Artists and Designers Tell New Stories of Old Silver
by Sarah Archer
The Hyperallergic article”Artists and Designers Tell New Stories of Old Silver” by Sarah Archer features the silver “Pillinger” Kaminer Haislip and Constantin Boym collaborated on for the Museum of the City of New York exhibition New York Silver: Then and Now. See below for excepts from Hyperallergic’s online article and click on the link at the bottom to view the entire article.
“The difference between these two high-profile silver endeavors is that while Tiffany’s tips its hat to Pop Art with a Warholian copy-and-paste premise, New York Silver: Then and Now mines history to produce something totally original. The artists and designers in the Museum of the City of New York show have explored the silver objects of another world — that of New York of the 17th, 18th and 19th centuries, and thoughtfully interpreted their forms to speak to contemporary concerns. Doing so in a precious metal, the material of heirlooms and presentation vases, gives the effort the respect it’s due.”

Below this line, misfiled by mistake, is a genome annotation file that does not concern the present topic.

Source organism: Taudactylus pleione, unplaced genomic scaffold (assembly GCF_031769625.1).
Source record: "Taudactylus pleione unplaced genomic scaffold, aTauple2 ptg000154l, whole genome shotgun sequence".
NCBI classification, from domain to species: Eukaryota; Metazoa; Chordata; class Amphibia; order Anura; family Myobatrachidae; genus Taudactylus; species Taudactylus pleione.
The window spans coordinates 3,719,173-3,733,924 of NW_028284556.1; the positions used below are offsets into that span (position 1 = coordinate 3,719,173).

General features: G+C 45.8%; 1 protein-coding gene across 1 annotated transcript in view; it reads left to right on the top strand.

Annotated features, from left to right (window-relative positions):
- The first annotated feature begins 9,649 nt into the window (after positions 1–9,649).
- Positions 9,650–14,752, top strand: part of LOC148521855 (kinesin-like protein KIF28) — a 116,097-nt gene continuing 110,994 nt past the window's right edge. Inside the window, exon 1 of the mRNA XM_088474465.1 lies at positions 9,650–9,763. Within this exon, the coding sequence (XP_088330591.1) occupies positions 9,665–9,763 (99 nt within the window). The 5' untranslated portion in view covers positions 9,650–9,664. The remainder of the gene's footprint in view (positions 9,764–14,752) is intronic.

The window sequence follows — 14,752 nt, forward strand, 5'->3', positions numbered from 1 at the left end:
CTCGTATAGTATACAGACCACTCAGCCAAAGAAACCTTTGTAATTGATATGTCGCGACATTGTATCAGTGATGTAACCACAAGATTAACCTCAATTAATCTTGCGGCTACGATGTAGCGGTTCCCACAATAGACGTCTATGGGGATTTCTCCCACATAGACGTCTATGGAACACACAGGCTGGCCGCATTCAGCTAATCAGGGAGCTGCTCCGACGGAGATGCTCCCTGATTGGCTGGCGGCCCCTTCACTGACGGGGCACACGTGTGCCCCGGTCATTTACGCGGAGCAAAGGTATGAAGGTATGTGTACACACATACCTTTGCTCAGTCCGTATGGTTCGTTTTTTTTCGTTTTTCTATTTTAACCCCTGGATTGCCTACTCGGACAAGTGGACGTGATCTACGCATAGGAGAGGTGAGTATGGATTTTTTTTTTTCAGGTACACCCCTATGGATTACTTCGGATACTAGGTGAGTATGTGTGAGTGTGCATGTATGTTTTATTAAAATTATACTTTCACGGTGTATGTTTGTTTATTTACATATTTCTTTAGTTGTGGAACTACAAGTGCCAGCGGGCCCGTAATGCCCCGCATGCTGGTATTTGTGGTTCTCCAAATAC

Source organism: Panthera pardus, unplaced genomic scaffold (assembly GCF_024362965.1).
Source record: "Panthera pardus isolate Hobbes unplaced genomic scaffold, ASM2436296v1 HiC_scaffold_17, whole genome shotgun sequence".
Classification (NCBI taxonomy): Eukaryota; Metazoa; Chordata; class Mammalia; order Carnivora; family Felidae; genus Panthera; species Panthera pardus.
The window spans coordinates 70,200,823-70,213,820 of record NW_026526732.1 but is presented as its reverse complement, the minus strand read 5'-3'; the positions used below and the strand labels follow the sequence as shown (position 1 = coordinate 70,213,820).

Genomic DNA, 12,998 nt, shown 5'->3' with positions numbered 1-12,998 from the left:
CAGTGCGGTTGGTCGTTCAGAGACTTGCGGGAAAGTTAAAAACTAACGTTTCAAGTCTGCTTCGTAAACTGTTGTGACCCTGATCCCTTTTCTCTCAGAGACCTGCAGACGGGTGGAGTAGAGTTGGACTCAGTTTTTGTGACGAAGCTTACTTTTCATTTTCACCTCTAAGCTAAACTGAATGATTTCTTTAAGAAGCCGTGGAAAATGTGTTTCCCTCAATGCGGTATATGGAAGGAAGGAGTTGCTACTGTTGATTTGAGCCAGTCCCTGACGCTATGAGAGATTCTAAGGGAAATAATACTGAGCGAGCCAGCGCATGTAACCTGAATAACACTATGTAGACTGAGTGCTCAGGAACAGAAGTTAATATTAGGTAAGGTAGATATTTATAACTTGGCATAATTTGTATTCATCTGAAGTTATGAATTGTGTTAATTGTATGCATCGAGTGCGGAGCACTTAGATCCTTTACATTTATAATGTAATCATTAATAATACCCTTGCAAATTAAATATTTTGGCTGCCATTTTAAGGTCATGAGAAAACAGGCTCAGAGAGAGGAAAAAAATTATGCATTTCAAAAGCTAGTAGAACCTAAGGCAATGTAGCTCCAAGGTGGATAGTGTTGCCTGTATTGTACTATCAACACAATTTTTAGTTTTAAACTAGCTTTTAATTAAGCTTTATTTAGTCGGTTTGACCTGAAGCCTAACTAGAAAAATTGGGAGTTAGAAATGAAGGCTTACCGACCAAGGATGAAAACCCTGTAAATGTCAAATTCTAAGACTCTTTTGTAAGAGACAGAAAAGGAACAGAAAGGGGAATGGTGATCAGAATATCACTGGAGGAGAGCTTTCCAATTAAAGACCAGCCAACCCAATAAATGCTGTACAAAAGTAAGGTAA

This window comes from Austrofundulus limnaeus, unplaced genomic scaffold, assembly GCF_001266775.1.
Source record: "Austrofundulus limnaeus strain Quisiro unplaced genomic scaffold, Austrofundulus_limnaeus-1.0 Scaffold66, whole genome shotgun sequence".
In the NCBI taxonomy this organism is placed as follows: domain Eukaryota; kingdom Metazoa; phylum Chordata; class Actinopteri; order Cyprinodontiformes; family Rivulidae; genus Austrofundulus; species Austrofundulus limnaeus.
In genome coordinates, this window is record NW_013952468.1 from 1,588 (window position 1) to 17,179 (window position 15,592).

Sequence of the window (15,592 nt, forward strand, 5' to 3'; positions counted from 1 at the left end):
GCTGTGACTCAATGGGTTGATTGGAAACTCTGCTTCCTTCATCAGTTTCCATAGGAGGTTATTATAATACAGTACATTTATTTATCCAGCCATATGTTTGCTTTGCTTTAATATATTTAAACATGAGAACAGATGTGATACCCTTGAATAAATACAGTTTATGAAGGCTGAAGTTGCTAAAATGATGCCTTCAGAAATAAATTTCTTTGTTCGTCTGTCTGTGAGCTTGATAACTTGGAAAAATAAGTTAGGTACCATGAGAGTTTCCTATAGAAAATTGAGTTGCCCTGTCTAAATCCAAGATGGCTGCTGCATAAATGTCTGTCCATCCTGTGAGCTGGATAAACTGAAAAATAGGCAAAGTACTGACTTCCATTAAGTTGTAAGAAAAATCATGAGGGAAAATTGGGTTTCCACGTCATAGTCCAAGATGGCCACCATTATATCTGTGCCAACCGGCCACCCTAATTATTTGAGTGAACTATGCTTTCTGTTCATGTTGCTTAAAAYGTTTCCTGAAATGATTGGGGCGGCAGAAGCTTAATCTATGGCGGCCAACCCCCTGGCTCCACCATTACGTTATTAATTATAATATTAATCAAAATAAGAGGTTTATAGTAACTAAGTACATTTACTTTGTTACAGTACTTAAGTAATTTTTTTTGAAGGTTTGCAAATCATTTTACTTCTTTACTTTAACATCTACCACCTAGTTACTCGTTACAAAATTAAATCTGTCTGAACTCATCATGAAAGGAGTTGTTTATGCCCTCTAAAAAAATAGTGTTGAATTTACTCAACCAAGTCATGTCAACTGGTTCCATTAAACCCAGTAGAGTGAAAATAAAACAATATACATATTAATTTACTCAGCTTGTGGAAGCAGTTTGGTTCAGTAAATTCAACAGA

“It’s not an accident that silver makes us think of grandma, whether or not our own personal grandmas actually collected, used, or displayed silver — most of them may not have. But grandmothers are culturally coded as the keepers of domestic tradition. “Grandmother’s silver” may actually be silver-plate rather than sterling, but the phrase still sounds rather refined. The works in Falino’s exhibition are designed to upend this idea, but they largely do so with a posh accent. The contemporary works range from subtle to campy, which makes them good analogs to silver from different time periods — colonial silver looks positively minimalist when compared with the flamboyant spectacle of a Victorian presentation vase. There are some witty takes on forms of hollowware that have long fallen out of regular use.
In response to John Hastier’s lovely 1750 silver porringer (a small bowl with a decorative handle), the industrial designer Constantin Boym and silversmith Kaminer Haislip created the “Pillinger,” a small dish whose handle is decorated with a design of round and oblong pills.”